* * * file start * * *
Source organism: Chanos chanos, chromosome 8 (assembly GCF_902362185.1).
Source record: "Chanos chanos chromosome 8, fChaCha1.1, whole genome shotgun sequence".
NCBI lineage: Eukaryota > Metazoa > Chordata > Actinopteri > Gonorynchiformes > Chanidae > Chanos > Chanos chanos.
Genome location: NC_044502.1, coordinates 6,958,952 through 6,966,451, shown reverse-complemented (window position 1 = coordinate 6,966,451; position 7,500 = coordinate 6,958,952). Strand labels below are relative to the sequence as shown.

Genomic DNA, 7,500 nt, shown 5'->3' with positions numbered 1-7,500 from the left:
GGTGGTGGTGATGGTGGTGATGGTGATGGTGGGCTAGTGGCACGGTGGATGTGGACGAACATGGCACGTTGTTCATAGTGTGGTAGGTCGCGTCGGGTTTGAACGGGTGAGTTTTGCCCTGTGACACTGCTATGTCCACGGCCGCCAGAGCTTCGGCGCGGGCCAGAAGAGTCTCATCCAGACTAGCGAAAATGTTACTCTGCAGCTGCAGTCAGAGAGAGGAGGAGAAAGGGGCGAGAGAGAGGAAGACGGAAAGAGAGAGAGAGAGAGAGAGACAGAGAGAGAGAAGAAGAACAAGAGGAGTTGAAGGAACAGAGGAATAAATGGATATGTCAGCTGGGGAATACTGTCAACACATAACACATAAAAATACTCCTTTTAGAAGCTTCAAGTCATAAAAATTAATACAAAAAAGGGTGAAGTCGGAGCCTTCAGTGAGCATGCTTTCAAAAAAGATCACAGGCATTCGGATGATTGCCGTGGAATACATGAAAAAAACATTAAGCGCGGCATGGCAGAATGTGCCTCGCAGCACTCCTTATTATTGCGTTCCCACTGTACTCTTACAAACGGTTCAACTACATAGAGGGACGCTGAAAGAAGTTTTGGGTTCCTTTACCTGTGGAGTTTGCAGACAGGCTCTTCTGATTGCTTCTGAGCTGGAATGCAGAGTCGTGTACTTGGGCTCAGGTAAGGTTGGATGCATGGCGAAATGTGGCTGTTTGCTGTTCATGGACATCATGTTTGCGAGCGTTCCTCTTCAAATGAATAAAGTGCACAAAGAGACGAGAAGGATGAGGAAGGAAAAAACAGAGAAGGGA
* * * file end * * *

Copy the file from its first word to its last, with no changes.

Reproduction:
Source organism: Chanos chanos, chromosome 8 (assembly GCF_902362185.1).
Source record: "Chanos chanos chromosome 8, fChaCha1.1, whole genome shotgun sequence".
NCBI lineage: Eukaryota > Metazoa > Chordata > Actinopteri > Gonorynchiformes > Chanidae > Chanos > Chanos chanos.
Genome location: NC_044502.1, coordinates 6,958,952 through 6,966,451, shown reverse-complemented (window position 1 = coordinate 6,966,451; position 7,500 = coordinate 6,958,952). Strand labels below are relative to the sequence as shown.

Genomic DNA, 7,500 nt, shown 5'->3' with positions numbered 1-7,500 from the left:
GGTGGTGGTGATGGTGGTGATGGTGATGGTGGGCTAGTGGCACGGTGGATGTGGACGAACATGGCACGTTGTTCATAGTGTGGTAGGTCGCGTCGGGTTTGAACGGGTGAGTTTTGCCCTGTGACACTGCTATGTCCACGGCCGCCAGAGCTTCGGCGCGGGCCAGAAGAGTCTCATCCAGACTAGCGAAAATGTTACTCTGCAGCTGCAGTCAGAGAGAGGAGGAGAAAGGGGCGAGAGAGAGGAAGACGGAAAGAGAGAGAGAGAGAGAGAGACAGAGAGAGAGAAGAAGAACAAGAGGAGTTGAAGGAACAGAGGAATAAATGGATATGTCAGCTGGGGAATACTGTCAACACATAACACATAAAAATACTCCTTTTAGAAGCTTCAAGTCATAAAAATTAATACAAAAAAGGGTGAAGTCGGAGCCTTCAGTGAGCATGCTTTCAAAAAAGATCACAGGCATTCGGATGATTGCCGTGGAATACATGAAAAAAACATTAAGCGCGGCATGGCAGAATGTGCCTCGCAGCACTCCTTATTATTGCGTTCCCACTGTACTCTTACAAACGGTTCAACTACATAGAGGGACGCTGAAAGAAGTTTTGGGTTCCTTTACCTGTGGAGTTTGCAGACAGGCTCTTCTGATTGCTTCTGAGCTGGAATGCAGAGTCGTGTACTTGGGCTCAGGTAAGGTTGGATGCATGGCGAAATGTGGCTGTTTGCTGTTCATGGACATCATGTTTGCGAGCGTTCCTCTTCAAATGAATAAAGTGCACAAAGAGACGAGAAGGATGAGGAAGGAAAAAACAGAGAAGGGA